Key Lessons from the Cases
While the geographic distribution and growing number of groundwater/takings cases are both intriguing, the more important lessons from the cases arise from their reasoning and outcomes. Below, I describe several of the central themes.
Groundwater Use Rights as Property
One of the first lessons from the cases involves the status of groundwater use rights as constitutional property. In the American legal tradition, and particularly in the American west, water rights are commonly thought of as a subspecies of property rights, and lawyers commonly believe--or sometimes simply assume--that those rights are subject to constitutional protection. (172) Nevertheless, in recent years, a few commentators have questioned that assumption. (173) They raise a mix of assertions, arguing both that water rights are not uniformly established as constitutional property and that constitutionalized water rights are unjustified in theory and harmful in practice. (174) Similar claims sometimes emerge in litigators' briefs. In the Day litigation, for example, some amici argued that constitutionalizing a property right to in situ groundwater would sound the death knell for sensible regulation. (175) That view also finds some support from comparisons with the laws of other countries. Many have effectively rejected regulatory takings protection for groundwater use rights, or for property rights more generally, without losing their ability to support advanced resource-based and industrial economies. (176)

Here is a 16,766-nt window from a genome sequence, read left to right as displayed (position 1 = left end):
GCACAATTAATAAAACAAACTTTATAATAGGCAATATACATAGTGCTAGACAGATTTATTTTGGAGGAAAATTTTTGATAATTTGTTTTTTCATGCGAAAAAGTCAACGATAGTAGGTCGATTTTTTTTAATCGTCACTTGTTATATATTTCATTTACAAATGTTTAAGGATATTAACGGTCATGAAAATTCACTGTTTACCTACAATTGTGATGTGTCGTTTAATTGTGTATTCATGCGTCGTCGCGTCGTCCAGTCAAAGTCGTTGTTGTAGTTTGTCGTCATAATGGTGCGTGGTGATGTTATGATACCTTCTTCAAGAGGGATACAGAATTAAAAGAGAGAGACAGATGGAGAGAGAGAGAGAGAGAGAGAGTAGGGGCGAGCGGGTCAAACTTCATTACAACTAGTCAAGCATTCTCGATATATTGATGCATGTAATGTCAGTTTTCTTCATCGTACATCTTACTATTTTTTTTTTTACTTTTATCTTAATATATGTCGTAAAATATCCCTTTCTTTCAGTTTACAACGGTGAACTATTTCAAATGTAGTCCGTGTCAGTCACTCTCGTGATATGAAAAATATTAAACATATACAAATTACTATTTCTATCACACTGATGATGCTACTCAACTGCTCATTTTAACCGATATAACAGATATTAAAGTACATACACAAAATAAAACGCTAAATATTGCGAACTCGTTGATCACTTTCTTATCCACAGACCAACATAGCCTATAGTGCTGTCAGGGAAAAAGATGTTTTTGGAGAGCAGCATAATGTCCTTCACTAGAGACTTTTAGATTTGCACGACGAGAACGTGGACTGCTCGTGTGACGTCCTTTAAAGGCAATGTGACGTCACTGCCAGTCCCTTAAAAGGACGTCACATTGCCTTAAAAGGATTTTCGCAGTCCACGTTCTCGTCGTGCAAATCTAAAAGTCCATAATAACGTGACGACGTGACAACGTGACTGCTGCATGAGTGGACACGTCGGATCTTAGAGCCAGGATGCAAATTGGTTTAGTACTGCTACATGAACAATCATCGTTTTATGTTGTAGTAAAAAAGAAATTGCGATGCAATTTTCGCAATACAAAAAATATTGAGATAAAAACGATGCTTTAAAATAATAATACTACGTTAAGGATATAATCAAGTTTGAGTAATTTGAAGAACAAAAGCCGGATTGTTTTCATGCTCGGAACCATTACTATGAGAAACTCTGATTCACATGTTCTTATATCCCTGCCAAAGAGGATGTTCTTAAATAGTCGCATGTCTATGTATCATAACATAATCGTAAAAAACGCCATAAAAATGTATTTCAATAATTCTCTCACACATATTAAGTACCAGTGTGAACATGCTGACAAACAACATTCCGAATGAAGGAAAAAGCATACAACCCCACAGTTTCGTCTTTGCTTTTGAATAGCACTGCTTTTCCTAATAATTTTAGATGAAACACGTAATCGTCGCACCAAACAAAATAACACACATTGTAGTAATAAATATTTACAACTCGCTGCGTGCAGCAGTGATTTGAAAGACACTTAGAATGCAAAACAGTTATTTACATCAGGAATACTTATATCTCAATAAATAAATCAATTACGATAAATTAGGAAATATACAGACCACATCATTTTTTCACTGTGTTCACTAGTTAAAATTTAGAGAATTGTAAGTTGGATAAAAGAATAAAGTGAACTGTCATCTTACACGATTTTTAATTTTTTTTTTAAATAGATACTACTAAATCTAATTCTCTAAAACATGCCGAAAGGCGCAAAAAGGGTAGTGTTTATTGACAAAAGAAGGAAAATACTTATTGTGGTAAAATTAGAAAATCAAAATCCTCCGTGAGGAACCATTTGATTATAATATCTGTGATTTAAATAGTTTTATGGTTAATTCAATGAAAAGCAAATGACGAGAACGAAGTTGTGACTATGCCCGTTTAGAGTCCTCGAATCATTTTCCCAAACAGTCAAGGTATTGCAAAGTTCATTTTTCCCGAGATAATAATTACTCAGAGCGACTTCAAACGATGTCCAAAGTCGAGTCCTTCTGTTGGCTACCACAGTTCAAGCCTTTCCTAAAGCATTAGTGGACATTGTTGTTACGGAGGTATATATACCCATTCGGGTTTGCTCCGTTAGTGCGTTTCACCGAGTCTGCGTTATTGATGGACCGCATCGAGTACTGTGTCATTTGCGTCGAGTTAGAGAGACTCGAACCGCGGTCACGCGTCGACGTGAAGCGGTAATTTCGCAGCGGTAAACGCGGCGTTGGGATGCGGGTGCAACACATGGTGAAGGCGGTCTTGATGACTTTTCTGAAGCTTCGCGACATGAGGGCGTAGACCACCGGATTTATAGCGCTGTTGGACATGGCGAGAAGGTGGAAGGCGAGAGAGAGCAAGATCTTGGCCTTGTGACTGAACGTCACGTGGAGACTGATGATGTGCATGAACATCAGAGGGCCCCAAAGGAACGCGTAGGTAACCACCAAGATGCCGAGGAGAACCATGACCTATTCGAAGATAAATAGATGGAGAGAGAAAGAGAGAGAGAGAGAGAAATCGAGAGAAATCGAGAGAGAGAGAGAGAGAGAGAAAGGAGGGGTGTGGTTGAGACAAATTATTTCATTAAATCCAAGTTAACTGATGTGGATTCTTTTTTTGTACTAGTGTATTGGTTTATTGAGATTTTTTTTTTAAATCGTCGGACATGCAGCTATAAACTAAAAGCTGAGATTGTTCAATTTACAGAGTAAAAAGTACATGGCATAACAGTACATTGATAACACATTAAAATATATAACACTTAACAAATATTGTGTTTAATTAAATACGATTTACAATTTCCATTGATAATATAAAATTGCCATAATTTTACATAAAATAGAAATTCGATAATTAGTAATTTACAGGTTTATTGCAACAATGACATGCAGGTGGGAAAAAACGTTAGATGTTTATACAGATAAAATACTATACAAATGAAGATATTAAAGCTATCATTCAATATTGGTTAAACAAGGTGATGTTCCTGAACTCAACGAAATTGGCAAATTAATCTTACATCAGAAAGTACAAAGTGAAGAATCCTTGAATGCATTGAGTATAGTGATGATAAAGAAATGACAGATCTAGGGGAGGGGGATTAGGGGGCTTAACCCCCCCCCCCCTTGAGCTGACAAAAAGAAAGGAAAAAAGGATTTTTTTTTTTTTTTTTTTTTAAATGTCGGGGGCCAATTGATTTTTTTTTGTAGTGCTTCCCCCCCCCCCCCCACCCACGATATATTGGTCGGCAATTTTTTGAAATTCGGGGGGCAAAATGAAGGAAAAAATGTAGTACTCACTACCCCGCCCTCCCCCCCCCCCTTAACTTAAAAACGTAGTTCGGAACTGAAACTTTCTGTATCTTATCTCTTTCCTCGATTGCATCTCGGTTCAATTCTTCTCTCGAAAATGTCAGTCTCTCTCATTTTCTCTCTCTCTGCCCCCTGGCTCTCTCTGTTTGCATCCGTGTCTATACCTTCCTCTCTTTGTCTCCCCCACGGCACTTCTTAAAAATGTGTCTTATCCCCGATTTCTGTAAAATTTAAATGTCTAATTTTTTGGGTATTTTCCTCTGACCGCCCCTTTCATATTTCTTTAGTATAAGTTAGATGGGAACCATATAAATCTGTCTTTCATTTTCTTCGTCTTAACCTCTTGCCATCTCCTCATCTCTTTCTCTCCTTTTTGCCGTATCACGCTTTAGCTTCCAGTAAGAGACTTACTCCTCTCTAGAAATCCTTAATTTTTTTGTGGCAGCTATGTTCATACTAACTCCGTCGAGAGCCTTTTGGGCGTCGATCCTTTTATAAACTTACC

Nevertheless, the American groundwater/takings cases provide little support for arguments against treating water rights as constitutional property. Many cases clearly state that groundwater use rights qualify as constitutional property and are protected by the takings doctrine. (177) Day exemplifies these cases, as does McNamara v. City of Rittman, a recent Ohio Supreme Court case. (178) There, the court unequivocally concluded, "Ohio recognizes that landowners have a property interest in the groundwater underlying their land and that governmental interference with that right can constitute an unconstitutional taking." (179) A few cases do not address the issue, some address it ambiguously, (180) and some have stressed that the constitutional protection for water rights is weak. (181) But I found only one decision that clearly rejected the idea of a property right in groundwater. In Village of Tequesta v. Jupiter Inlet Corp., a 1979 decision, the Florida Supreme Court concluded a discussion of groundwater rights with the emphatic statement that "[t]his 'right to use' is not 'private property' as contemplated by article X, section 6, [of the] Florida Constitution requiring full compensation before taking for a public purpose." (182) That statement is entirely consistent with conceptions of water rights as sub-constitutional property. But within American groundwater jurisprudence, that statement also is unique.